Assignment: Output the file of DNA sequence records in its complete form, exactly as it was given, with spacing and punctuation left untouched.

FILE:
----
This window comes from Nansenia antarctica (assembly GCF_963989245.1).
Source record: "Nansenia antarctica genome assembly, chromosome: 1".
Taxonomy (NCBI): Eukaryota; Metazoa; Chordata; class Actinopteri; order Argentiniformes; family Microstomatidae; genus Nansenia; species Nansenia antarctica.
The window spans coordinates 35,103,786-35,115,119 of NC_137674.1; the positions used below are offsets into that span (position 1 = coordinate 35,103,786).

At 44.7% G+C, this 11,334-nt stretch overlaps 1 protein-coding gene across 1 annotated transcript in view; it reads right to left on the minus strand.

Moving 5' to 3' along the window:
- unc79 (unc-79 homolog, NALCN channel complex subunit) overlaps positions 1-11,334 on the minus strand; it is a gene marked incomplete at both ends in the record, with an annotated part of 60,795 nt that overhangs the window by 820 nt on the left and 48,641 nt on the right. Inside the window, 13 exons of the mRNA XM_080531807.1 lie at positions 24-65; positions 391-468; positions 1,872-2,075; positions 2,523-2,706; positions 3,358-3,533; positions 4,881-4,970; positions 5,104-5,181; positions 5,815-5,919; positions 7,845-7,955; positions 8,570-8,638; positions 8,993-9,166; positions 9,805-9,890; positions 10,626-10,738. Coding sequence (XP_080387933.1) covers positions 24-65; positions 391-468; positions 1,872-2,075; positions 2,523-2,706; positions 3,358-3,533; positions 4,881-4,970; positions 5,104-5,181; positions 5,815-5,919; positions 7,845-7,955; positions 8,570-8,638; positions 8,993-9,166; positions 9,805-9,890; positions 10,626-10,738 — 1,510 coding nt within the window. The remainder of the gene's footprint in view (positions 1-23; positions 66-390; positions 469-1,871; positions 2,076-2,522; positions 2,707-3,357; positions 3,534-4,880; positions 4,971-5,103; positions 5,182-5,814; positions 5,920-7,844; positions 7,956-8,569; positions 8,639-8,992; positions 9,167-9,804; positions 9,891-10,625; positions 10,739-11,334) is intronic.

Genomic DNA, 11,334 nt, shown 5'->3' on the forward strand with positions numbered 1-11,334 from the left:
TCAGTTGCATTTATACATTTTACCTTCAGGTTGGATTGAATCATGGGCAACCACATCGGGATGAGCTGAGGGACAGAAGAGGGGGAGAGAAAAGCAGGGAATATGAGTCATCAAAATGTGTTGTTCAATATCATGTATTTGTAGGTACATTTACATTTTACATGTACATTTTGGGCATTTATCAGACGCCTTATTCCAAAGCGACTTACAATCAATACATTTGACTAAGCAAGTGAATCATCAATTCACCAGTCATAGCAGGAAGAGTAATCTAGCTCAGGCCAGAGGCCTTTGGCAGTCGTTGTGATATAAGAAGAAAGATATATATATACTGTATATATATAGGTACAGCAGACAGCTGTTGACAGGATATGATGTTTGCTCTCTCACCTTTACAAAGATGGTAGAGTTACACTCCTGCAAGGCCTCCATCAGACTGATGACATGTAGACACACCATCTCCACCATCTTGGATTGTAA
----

This window comes from Nansenia antarctica (assembly GCF_963989245.1).
Source record: "Nansenia antarctica genome assembly, chromosome: 1".
Taxonomy (NCBI): Eukaryota; Metazoa; Chordata; class Actinopteri; order Argentiniformes; family Microstomatidae; genus Nansenia; species Nansenia antarctica.
The window spans coordinates 35,103,786-35,115,119 of NC_137674.1; the positions used below are offsets into that span (position 1 = coordinate 35,103,786).

At 44.7% G+C, this 11,334-nt stretch overlaps 1 protein-coding gene across 1 annotated transcript in view; it reads right to left on the minus strand.

Moving 5' to 3' along the window:
- unc79 (unc-79 homolog, NALCN channel complex subunit) overlaps positions 1-11,334 on the minus strand; it is a gene marked incomplete at both ends in the record, with an annotated part of 60,795 nt that overhangs the window by 820 nt on the left and 48,641 nt on the right. Inside the window, 13 exons of the mRNA XM_080531807.1 lie at positions 24-65; positions 391-468; positions 1,872-2,075; positions 2,523-2,706; positions 3,358-3,533; positions 4,881-4,970; positions 5,104-5,181; positions 5,815-5,919; positions 7,845-7,955; positions 8,570-8,638; positions 8,993-9,166; positions 9,805-9,890; positions 10,626-10,738. Coding sequence (XP_080387933.1) covers positions 24-65; positions 391-468; positions 1,872-2,075; positions 2,523-2,706; positions 3,358-3,533; positions 4,881-4,970; positions 5,104-5,181; positions 5,815-5,919; positions 7,845-7,955; positions 8,570-8,638; positions 8,993-9,166; positions 9,805-9,890; positions 10,626-10,738 — 1,510 coding nt within the window. The remainder of the gene's footprint in view (positions 1-23; positions 66-390; positions 469-1,871; positions 2,076-2,522; positions 2,707-3,357; positions 3,534-4,880; positions 4,971-5,103; positions 5,182-5,814; positions 5,920-7,844; positions 7,956-8,569; positions 8,639-8,992; positions 9,167-9,804; positions 9,891-10,625; positions 10,739-11,334) is intronic.

Genomic DNA, 11,334 nt, shown 5'->3' on the forward strand with positions numbered 1-11,334 from the left:
TCAGTTGCATTTATACATTTTACCTTCAGGTTGGATTGAATCATGGGCAACCACATCGGGATGAGCTGAGGGACAGAAGAGGGGGAGAGAAAAGCAGGGAATATGAGTCATCAAAATGTGTTGTTCAATATCATGTATTTGTAGGTACATTTACATTTTACATGTACATTTTGGGCATTTATCAGACGCCTTATTCCAAAGCGACTTACAATCAATACATTTGACTAAGCAAGTGAATCATCAATTCACCAGTCATAGCAGGAAGAGTAATCTAGCTCAGGCCAGAGGCCTTTGGCAGTCGTTGTGATATAAGAAGAAAGATATATATATACTGTATATATATAGGTACAGCAGACAGCTGTTGACAGGATATGATGTTTGCTCTCTCACCTTTACAAAGATGGTAGAGTTACACTCCTGCAAGGCCTCCATCAGACTGATGACATGTAGACACACCATCTCCACCATCTTGGATTGTAA